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Approaching its 60th birthday: Lotus Type 14 Elite

Breaking the Mould

Pretty, isn't it? Still a vision of ageless beauty, it's hard to believe the Lotus Type 14 Elite is now approaching its 60th birthday. Technologically and stylistically apart from almost any of its peers, it looks like a product of the Swinging Sixties, not the drab mid-'50s.

History records that the shape was the work of Peter Kirwan-Taylor – not a stylist at all, but an accountant with an interest in cars. The great dilettante who arrived from nowhere, effortlessly produced – arguably – Lotus type_14_elitethe prettiest car of all time and then disappeared into obscurity once more. Of course, reality is less romantic. The Elite was the result of long, hard teamwork by a close-knit group that included Kirwan-Taylor (who drew the original outline) Frank Costin, Chris Frayling, Ron Hickman and others. The car was drawn, re-drawn, chopped and changed, the complex glassfibre monocoque was engineered and re-engineered until eventually everyone was happy. That it looks so effortless, so timeless, is something of a miracle given its difficult early life.

If you want to know what makes the Elite so special, you should ask someone who really knows their stuff. Peter Stevens, of McLaren F1 and Lotus Elan M100 fame, obviously does, and he has attempted to explain just why the Elite looks so good in the latest issue of The Automobile, which you can buy here.

Photographs by Stefan Marjoram 

Tuesday, 28 June 2016

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Researching the ex-Dovaz 1952 Lancia Aurelia Vignale

Lancia B52_aurelia_unrestored_side-470
Arnoud and his father Ard op de Weegh, author of The Fate of the  Sleeping Beauties, are currently investigating the whole history behind the Lancia B52 Aurelia bodied by Vignale (#B52.1015)

This extraordinary car was once part of the famous Dovaz collection  (which was photographed and published in the eighties by Herbert W. Hesselmann) and we've also mentioned this car in our book "The Fate of the Sleeping Beauties".

Lancia B52_aurelia_unrestored_front-800We already know the history from the day that Dovaz bought the car in Switzerland. He drove it and kept it in his collection until the early nineties when the car was sold to G Schön (Milan, Italy). After that the very special Aurelia was bought by Paul Koot, who restored the car to Concours condition.

There are rumours that this car was once owned by moviestar Gina Lollobrigida, but we don't know that for sure...  The car is currently located in The Netherlands and its proud owner drives the car often.Lancia B52_aurelia_restored-800

We like to find more on the earlier history of this Lancia, from the time before it was owned by Michel Dovaz.  When you may have any information regarding this fabulous creation of Vignale then please leave a comment. Your help will be highly appreciated.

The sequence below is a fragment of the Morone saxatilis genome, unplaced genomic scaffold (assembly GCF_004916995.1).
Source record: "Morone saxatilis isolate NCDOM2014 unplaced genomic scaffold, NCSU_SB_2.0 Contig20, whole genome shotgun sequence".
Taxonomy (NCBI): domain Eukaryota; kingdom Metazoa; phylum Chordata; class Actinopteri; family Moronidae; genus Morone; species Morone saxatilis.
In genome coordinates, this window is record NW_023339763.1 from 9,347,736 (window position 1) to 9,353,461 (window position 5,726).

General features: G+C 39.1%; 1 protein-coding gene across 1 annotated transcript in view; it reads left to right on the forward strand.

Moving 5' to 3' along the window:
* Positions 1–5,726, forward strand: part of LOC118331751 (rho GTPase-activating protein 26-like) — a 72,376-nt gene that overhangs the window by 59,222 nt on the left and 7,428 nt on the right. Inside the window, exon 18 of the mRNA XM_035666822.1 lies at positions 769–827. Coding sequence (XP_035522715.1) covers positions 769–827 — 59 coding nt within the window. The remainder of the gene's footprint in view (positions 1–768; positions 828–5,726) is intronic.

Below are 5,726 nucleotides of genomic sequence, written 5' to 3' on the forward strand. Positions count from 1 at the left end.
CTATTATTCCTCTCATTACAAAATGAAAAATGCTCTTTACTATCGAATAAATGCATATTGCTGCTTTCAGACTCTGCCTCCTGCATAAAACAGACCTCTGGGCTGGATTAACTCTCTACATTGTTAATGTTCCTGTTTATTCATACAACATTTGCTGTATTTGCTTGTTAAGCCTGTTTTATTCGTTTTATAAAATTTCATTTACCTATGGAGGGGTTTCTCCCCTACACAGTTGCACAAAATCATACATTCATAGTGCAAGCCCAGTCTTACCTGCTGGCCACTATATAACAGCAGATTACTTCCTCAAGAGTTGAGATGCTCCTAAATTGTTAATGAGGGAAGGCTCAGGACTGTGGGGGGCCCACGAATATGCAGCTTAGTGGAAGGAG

Monday, 27 June 2016

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1951 Veritas Nurburgring: let's paint it blue again

Veritas paint_on_car-800
Restoring cars is an art itself. Especialy if you want to bring the car to the condition it was when new. 
At the upcoming Concours d'Elegance Het Loo in the Netherlands, there will be a very special 1951 Veritas Nurnburgring Coupe that is recently restored. The car was a terrible basket case after spending many years in a breakers yard. The current owner bought it being red but it is the darkest midnight blue one can imagine. Most observers would say it is black.

How they came up with this particular colour? The restorers took the trouble to sand down one relatively good section very carefully to study the various paint layers. A wide palet of colours became visible before finding the correct one. As a reminder of the findings, the owner cut a part of bad material out to keep. We asked him to hold up the section exactly where it had come from. We are looking forward to see the car in the sun in the blue color it is now.

Let us know what you found out when researching the orignal colour of your classic.

Sunday, 26 June 2016

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About car puzzle #136: Reptune GT

About car puzzle #135: Reptune GT

We weren’t expecting too many answers on last week’s car puzzle, but still two of you got quite far. Alan Spencer knew that the car shown was a Reptune, and he knew this particular one was raced by Hugh MacGregor and John Kerbel in ’67 in Canada. He also said it was “largely copied from the Ogle SX1000, which (I assume from your clues!), MacGregor had previously imported from the UK.” but that’s not quite the case. Yes, it was inspired by the Ogle but the man behind the project was Dennis Prophet. And Gerd Klioba knew that. He wrote: “This is the Reptune GT, built by Reputation Tuning of Scarboro, Ontaria. That company was founded by Dennis Prophet. The car was influenced by the Broadspeed GT which Prophet imported into Canada.” Well, he is right as Prophet was indeed the Canadian Broadspeed agent, but also that of Ogle after having developed a soft spot for the Mini as the competition team manager for BMC of Canada. And it was the Ogle SX1000, which formed the inspiration for his own GT, launched in 1966. Gerd continues: “33 Of these Reptune Gullwing GTs were built. Later Reptune developed a gullwing body which could be dropped on the basic Mini body structure.” The very spritely Dennis Prophet, 88 years old now, confirmed there were even 35 GT bodies sold (with survivors very rare) when I approached him for more information for a new book - Maximum Mini 3, which describes both Reptune cars in more detail together with another 395 Mini derivatives. The book is available here. Congratulations Gerd, you win the famous PostWarClassic T-shirt for now.

(Words and pictures Jeroen Booij)

Saturday, 25 June 2016

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